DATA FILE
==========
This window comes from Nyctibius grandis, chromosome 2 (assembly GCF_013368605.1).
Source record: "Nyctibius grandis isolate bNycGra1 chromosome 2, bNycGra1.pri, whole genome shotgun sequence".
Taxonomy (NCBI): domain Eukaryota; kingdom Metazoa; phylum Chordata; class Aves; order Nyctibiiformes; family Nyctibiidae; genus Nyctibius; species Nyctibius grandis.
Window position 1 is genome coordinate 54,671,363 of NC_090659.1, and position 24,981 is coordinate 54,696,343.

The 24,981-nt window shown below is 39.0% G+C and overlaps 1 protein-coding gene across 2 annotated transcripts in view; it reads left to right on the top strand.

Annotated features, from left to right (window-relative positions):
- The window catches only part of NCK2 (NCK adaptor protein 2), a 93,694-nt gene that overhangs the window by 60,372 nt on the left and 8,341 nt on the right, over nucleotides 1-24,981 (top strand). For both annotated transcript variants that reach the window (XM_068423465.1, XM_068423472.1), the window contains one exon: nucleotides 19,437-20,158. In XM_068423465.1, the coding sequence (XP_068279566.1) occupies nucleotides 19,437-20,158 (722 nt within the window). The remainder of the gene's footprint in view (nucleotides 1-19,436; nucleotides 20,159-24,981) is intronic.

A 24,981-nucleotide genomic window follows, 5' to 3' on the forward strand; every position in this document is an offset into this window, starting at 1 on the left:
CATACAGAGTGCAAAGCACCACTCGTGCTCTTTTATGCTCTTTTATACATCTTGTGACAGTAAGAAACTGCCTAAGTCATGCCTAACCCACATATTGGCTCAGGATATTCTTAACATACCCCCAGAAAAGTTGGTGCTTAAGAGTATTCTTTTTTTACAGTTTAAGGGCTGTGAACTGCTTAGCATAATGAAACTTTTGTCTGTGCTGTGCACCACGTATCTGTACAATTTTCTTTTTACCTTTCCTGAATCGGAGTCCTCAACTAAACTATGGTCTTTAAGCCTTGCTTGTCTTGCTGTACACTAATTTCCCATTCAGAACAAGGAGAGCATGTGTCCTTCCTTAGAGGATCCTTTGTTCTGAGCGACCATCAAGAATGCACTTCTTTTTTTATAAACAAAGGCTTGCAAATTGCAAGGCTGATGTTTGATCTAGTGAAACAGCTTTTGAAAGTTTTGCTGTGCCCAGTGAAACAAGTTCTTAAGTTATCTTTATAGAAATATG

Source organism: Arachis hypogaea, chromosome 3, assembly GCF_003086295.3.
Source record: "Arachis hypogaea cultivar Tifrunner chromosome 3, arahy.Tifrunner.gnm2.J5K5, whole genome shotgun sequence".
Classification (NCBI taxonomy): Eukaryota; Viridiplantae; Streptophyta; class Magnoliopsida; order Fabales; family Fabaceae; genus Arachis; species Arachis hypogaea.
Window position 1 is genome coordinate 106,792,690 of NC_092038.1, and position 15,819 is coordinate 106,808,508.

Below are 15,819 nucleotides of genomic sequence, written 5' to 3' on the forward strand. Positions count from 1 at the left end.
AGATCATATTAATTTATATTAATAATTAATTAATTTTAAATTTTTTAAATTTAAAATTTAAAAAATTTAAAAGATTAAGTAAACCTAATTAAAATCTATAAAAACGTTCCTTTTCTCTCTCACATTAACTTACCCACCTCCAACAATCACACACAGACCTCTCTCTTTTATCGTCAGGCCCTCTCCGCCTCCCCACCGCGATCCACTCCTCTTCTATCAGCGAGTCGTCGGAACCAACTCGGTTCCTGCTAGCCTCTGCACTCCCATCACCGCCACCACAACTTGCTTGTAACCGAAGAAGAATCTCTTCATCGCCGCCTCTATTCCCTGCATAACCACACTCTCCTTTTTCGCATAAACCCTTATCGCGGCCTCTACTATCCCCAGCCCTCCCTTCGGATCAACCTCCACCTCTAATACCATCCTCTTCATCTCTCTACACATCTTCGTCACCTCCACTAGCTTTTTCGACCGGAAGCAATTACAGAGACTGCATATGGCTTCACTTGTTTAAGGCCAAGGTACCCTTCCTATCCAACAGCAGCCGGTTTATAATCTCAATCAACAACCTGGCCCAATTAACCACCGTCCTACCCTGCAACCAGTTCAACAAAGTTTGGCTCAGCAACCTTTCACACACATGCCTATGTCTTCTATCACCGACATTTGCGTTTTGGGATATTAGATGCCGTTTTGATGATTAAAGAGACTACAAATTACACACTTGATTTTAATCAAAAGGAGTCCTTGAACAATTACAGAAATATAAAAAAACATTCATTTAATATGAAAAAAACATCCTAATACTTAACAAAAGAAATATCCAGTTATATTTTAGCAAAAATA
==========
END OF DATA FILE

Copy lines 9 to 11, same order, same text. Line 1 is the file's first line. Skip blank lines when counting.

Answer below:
CATACAGAGTGCAAAGCACCACTCGTGCTCTTTTATGCTCTTTTATACATCTTGTGACAGTAAGAAACTGCCTAAGTCATGCCTAACCCACATATTGGCTCAGGATATTCTTAACATACCCCCAGAAAAGTTGGTGCTTAAGAGTATTCTTTTTTTACAGTTTAAGGGCTGTGAACTGCTTAGCATAATGAAACTTTTGTCTGTGCTGTGCACCACGTATCTGTACAATTTTCTTTTTACCTTTCCTGAATCGGAGTCCTCAACTAAACTATGGTCTTTAAGCCTTGCTTGTCTTGCTGTACACTAATTTCCCATTCAGAACAAGGAGAGCATGTGTCCTTCCTTAGAGGATCCTTTGTTCTGAGCGACCATCAAGAATGCACTTCTTTTTTTATAAACAAAGGCTTGCAAATTGCAAGGCTGATGTTTGATCTAGTGAAACAGCTTTTGAAAGTTTTGCTGTGCCCAGTGAAACAAGTTCTTAAGTTATCTTTATAGAAATATG

Source organism: Arachis hypogaea, chromosome 3, assembly GCF_003086295.3.
Source record: "Arachis hypogaea cultivar Tifrunner chromosome 3, arahy.Tifrunner.gnm2.J5K5, whole genome shotgun sequence".